A Hawaii Vein Specialist Tells All About Chronic Venous Insufficiency

If you’ve read a few of the articles that our vein treatment center in Hawaii publishes on its website, you’ve heard the term chronic venous insufficiency (or its acronym CVI) before, and know that it is the most common cause of varicose veins. But what exactly IS CVI, and what makes it so terrible for your health?

Basically, CVI prevents your veins from pumping blood back to your heart

Chronic venous insufficiency is a condition that attacks the tiny, one-way valves that are supposed to close when blood passes through them on its way back to the heart and lungs, to prevent any of that blood from flowing backwards. When these valves become damaged, they become “leaky” and cause the blood to pool up in your veins rather than go where it’s supposed to go.

In many people, this causes the veins to become swollen and discolored, taking on the blue-purple color of deoxygenated blood, and become varicose. In other people, CVI doesn’t manifest immediately as varicose veins, and instead causes symptoms such as edema (swelling caused by a buildup of fluids), changes to skin color and texture (caused by impaired circulation), and ulceration (simple cuts, scratches, or abrasions becoming infected and turning into bleeding sores).

Can CVI be cured?

The short answer to this question is, sadly, “No,” in the sense that once these venous valves have become damaged, they cannot be fixed or repaired, either with drugs or with surgery. The longer and more correct answer is that although the venous valves caused by CVI can’t be fixed, they can be effectively treated.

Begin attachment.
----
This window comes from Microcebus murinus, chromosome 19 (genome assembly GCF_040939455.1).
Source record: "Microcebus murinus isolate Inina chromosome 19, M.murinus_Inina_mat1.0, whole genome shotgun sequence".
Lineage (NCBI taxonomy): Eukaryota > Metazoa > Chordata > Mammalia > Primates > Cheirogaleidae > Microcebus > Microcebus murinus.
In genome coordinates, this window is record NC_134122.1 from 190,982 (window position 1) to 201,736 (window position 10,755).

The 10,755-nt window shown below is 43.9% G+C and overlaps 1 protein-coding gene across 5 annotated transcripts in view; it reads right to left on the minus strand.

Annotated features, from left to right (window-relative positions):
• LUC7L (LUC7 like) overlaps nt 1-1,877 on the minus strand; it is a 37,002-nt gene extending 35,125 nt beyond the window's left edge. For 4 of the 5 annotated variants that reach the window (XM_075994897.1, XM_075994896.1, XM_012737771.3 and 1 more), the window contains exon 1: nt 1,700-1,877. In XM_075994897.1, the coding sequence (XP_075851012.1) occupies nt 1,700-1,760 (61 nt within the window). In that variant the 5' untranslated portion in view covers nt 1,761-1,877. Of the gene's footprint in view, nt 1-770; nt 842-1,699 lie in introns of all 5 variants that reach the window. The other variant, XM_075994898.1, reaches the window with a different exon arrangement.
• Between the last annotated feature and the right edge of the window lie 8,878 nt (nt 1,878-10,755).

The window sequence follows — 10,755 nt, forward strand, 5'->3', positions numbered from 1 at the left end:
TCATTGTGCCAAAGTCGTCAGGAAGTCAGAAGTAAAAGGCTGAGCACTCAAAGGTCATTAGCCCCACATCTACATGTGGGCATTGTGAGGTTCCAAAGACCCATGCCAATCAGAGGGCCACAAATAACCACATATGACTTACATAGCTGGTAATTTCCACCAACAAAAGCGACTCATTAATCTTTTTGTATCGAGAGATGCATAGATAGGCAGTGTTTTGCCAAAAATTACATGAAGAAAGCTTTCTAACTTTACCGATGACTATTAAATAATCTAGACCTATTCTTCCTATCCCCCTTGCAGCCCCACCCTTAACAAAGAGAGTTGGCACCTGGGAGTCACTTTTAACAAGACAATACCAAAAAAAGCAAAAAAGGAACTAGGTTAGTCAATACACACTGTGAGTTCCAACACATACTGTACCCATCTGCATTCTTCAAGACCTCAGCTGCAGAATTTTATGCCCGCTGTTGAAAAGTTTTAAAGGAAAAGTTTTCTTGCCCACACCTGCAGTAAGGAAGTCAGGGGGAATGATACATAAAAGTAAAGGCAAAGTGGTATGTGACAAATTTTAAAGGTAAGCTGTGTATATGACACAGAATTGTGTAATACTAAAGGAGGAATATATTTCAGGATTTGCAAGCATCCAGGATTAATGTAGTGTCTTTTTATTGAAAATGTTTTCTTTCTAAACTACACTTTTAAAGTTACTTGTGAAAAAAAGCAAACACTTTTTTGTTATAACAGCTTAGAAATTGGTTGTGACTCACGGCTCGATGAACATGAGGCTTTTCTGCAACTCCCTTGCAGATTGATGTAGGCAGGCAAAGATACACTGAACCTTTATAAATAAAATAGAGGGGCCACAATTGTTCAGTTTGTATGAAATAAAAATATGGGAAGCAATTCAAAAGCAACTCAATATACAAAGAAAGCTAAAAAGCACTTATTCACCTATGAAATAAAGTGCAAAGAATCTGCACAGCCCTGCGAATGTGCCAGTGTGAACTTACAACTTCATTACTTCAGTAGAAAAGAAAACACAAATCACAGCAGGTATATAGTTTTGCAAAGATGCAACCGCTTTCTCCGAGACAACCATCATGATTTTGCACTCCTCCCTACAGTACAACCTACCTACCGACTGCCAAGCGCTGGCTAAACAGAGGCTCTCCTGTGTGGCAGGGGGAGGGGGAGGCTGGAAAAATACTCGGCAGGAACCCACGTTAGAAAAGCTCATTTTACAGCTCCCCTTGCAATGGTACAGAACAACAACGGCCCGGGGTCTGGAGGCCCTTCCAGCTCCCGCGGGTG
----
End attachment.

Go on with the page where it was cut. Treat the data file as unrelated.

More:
If the symptoms of CVI are fairly minor and have not yet caused major problems that make it impossible for you to walk or stand for more than a few minutes, CVI can be managed (not cured, per se) using conservative methods such as controlling your diet, getting more exercise, and wearing compression stockings.

If CVI has caused varicose veins or more unpleasant symptoms, the affected veins can be removed completely using minimally-invasive procedures such as sclerotherapy or endovenous laser therapy (EVLT). These treatments actually close the diseased veins permanently, allowing them to be absorbed into nearby tissue while healthier veins take over the job of pumping blood back to the heart.

Who is most at risk of developing CVI, and how do they know for sure?

The biggest risk factors for chronic venous insufficiency are age (being over 50), gender (females get CVI much more than males, for hormonal reasons), and heredity (one or more parents had the disease). Controllable risk factors for CVI include inactivity (not getting enough exercise, and especially sitting too much), smoking cigarettes, and being overweight.

Because not every case of CVI manifests with visible symptoms such as varicose veins or skin discoloration, the only sure way to know if you have it is to go to a Hawaii vein specialist and have a venous health screening. Fortunately, these screenings are fast, painless, and non-invasive, so in less than an hour you can know for sure whether you have or are at risk of chronic venous insufficiency. So pick up your phone, call the best Maui vein treatment center, and set up an appointment for your own screening. You’ll be happy you did.

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